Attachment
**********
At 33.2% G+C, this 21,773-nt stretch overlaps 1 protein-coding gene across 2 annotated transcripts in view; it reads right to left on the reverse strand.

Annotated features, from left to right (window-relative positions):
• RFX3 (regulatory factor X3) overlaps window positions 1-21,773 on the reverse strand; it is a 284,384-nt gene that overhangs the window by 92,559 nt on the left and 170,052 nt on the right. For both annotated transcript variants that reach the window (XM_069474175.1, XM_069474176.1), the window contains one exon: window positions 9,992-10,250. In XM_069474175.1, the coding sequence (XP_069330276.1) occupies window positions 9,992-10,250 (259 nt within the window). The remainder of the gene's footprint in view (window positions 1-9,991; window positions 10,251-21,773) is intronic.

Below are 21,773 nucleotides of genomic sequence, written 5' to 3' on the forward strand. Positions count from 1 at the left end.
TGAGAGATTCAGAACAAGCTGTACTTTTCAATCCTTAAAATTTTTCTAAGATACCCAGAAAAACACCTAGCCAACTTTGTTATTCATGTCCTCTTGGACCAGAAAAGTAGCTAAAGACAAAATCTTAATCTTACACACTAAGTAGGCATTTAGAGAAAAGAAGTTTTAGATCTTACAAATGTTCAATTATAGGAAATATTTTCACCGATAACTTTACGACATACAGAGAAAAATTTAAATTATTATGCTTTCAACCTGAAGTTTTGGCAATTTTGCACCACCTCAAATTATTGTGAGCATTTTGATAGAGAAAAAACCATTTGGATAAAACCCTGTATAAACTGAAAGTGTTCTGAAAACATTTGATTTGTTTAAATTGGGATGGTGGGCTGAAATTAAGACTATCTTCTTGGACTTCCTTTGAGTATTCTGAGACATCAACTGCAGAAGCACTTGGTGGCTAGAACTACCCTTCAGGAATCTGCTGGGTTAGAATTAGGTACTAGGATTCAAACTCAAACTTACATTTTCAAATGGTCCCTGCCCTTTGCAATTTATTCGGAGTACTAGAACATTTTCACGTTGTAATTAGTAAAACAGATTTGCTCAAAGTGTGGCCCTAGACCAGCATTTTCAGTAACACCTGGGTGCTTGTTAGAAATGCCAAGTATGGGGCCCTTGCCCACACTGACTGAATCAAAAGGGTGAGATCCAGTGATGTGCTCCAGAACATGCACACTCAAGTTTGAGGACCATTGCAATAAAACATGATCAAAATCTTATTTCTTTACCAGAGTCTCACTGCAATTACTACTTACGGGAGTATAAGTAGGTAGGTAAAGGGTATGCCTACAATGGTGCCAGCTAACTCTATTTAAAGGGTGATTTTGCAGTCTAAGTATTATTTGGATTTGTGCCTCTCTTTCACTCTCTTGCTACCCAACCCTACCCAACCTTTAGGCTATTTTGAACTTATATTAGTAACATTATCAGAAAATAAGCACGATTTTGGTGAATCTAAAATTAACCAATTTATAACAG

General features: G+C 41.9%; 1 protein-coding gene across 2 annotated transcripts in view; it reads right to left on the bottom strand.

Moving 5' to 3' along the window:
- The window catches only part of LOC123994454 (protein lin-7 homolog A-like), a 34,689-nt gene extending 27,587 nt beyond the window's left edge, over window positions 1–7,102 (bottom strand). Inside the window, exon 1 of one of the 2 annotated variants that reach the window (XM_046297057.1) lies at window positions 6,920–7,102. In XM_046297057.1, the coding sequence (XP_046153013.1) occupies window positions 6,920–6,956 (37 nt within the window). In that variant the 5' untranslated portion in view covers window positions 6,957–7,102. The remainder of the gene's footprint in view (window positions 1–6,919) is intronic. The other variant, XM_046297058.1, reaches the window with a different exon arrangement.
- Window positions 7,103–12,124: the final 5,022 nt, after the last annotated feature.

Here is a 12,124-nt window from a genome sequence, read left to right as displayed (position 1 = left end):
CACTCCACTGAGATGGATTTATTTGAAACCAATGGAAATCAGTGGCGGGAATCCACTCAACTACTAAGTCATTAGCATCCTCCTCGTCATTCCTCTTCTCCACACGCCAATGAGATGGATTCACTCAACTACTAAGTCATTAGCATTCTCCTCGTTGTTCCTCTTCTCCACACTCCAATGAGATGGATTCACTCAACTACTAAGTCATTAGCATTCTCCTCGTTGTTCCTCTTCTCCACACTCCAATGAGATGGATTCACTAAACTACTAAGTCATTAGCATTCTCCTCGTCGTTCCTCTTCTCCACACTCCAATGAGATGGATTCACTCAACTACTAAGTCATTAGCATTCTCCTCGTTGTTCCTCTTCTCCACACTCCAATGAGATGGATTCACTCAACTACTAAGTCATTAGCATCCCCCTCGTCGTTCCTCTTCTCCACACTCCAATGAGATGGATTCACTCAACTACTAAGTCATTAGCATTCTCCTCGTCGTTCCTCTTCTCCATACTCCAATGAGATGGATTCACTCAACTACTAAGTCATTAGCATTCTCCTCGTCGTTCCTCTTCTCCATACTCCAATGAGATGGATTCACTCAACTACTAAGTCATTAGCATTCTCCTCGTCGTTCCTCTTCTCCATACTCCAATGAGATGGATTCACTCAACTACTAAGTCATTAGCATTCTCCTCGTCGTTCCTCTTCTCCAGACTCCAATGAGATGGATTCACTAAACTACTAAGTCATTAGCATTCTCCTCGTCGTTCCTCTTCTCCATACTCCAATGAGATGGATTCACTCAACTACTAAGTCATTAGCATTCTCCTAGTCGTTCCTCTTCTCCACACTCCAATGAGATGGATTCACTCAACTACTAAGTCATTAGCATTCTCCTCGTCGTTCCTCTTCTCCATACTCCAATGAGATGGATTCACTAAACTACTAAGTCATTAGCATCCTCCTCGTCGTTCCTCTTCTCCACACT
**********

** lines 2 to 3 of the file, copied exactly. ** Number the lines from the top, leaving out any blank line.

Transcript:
Annotated features, from left to right (window-relative positions):
• RFX3 (regulatory factor X3) overlaps window positions 1-21,773 on the reverse strand; it is a 284,384-nt gene that overhangs the window by 92,559 nt on the left and 170,052 nt on the right. For both annotated transcript variants that reach the window (XM_069474175.1, XM_069474176.1), the window contains one exon: window positions 9,992-10,250. In XM_069474175.1, the coding sequence (XP_069330276.1) occupies window positions 9,992-10,250 (259 nt within the window). The remainder of the gene's footprint in view (window positions 1-9,991; window positions 10,251-21,773) is intronic.